Here is a bit of philosophy to assist in rapidly finding someone (else) to blame :
“Huey, Dewey and Louie. You stand accused of a grievous crime. What do you have to say for yourselves?”
“Yes, I did it,” said Huey. “But it wasn’t my fault. I consulted a financial expert at my bank and she told me that was what I ought to do. So don’t blame me, blame her.”
“I too did it,” said Dewey. “But it wasn’t my fault. I consulted a famous blogger and he told me that was what I ought to do. So don’t blame me, blame him.”
“I won’t deny it,” said Louie. “But it wasn’t my fault. I consulted an astrologer and he told me that since Neptune was in Aries, that’s what I should have done. So don’t blame me, blame him.”
The judge, Mr. Market, sighed and issued his verdict. “Since this case is so common, I have had to discuss it with all other market players. And I’m afraid to say that your argument did not persuade them. I sentence you all to the maximum term. But please remember that I consulted my peers and they told me to deliver this sentence. So don’t blame me, blame the entire market.”
(Freely adapted from Existentialism and Humanism by Jean Paul Satre, 1946)
It appears that the outcomes of our actions have a retrospective effect on whether or not we were truly responsible for them.
We fool ourselves if we think that we can diminish our responsibility purely by seeking the advice of others.
Instead of being purely responsible for what we choose to do, we are now also responsible for our choice of advisers (who are the relevant experts, anyway?) and our willingness to follow their advice (should I or should I not?).
There are really too many such “responsibility-choices”, so how can one choose among them?
I prefer to keep it simple by simply choosing to be always solely responsible for my own actions and no longer blame others or the circumstances.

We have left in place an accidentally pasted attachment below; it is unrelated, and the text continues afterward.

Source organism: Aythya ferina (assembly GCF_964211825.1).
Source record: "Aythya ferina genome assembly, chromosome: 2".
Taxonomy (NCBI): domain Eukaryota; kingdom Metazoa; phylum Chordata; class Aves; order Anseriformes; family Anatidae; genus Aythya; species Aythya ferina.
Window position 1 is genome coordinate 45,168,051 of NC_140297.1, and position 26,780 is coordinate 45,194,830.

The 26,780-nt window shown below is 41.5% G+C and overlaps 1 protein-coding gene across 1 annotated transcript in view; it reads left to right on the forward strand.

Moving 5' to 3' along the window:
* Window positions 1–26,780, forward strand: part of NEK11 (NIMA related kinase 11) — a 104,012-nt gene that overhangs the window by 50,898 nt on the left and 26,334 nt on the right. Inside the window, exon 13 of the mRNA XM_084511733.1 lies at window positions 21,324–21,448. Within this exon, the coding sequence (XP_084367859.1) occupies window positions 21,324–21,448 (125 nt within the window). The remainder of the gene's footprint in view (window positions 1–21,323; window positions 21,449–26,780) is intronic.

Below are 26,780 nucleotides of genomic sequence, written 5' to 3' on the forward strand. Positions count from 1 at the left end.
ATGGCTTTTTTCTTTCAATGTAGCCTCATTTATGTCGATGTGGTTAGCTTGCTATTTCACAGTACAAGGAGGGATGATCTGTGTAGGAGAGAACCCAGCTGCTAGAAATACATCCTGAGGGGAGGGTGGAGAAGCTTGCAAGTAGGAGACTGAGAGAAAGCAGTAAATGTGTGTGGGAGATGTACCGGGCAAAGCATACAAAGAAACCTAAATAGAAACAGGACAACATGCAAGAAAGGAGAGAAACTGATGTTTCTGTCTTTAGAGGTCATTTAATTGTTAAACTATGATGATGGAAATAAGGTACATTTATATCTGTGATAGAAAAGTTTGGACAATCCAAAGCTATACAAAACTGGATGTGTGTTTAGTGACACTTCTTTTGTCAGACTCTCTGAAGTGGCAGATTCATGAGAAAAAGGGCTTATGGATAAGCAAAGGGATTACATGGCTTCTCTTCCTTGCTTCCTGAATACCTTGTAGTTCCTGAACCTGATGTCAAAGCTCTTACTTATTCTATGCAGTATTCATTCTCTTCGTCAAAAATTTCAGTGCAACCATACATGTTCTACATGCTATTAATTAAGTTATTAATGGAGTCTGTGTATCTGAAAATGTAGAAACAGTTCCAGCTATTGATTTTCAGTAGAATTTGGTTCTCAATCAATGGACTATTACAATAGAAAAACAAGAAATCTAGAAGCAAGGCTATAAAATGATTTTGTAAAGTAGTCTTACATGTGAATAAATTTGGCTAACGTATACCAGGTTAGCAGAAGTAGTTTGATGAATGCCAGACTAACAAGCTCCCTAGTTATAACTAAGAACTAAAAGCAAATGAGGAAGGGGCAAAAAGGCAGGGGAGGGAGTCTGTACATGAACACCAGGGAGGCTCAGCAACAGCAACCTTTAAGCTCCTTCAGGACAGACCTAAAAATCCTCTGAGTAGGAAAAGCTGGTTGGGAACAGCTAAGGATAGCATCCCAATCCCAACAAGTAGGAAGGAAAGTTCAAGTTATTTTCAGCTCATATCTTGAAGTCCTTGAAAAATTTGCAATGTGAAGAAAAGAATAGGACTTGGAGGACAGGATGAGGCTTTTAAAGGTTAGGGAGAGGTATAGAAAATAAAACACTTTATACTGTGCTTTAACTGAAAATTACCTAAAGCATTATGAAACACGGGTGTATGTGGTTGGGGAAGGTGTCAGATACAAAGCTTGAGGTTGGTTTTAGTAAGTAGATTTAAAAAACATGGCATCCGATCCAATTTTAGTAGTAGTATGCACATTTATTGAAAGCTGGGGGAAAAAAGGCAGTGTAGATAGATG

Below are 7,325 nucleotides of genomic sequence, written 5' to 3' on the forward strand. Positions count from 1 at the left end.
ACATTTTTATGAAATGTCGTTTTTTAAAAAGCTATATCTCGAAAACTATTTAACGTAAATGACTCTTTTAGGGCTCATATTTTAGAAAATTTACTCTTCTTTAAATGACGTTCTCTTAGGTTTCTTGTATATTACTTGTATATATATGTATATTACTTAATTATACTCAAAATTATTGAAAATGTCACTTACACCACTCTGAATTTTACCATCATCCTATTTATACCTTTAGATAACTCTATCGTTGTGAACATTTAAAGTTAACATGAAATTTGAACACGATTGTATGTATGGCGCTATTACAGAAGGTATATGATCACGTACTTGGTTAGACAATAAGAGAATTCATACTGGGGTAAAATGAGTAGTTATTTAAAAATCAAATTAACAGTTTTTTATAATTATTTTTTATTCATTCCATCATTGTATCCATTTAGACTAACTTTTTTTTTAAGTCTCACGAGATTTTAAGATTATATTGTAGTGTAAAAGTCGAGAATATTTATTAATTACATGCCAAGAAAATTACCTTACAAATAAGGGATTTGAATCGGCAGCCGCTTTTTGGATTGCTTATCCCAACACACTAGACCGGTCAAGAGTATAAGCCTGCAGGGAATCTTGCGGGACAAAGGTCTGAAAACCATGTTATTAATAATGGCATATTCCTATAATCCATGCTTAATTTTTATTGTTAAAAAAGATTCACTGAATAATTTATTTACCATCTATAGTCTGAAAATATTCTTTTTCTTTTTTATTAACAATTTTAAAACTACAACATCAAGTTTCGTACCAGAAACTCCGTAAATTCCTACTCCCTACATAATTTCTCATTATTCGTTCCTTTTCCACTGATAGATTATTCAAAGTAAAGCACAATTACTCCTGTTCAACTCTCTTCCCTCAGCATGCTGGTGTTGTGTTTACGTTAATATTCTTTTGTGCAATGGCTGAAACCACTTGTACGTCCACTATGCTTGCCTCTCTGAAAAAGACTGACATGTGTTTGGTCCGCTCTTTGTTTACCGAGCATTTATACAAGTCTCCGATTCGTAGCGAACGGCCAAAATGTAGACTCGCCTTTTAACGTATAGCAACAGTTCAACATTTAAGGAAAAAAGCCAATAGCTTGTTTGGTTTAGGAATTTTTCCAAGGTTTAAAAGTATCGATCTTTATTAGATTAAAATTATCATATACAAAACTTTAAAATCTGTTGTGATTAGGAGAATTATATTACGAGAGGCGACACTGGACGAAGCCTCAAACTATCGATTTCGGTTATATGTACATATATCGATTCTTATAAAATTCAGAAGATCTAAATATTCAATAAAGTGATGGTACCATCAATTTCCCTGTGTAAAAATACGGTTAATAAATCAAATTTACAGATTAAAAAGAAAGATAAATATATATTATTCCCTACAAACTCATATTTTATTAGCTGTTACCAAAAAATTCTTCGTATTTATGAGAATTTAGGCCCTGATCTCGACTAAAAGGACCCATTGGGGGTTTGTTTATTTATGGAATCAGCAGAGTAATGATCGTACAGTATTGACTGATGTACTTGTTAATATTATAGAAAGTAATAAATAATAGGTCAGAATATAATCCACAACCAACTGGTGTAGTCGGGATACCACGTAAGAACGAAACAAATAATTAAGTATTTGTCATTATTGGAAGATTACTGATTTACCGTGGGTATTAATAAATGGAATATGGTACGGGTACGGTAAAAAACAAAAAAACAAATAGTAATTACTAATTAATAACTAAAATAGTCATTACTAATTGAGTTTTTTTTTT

So, am I the only fully qualified expert on how I should live my life?
Of course I am. Because achieving—from start to end—is my responsibility. I’m ultimately in charge of my own life.
Everyone has this same permission. We just need to recognize that it’s ours to grant and that it’s not something extended externally.
Personally, I find it difficult to imagine how I might be considered a success, if I had not achieved being a person who accepts full responsibility for my own life.
I must Take Care Of My Own Business, because no one else can do that for me.
Here some comic relief after that heavy topic: George Ezra – Blame It On Me
“The final forming of a person’s character lies in their own hands.” — Anne Frank, author
“The problem of distinguishing what we are and what we are not responsible for in this life is one of the greatest problems of human existence…we must possess the willingness and the capacity to suffer continual self-examination.” — M. Scott Peck, psychiatrist and author
“A man who becomes conscious of the responsibility he bears toward a human being who affectionately waits for him, or to an unfinished work, will never be able to throw away his life. He knows the “why” for his existence, and will be able to bear almost any “how”.” — Viktor E. Frankl, Man’s Search for Meaning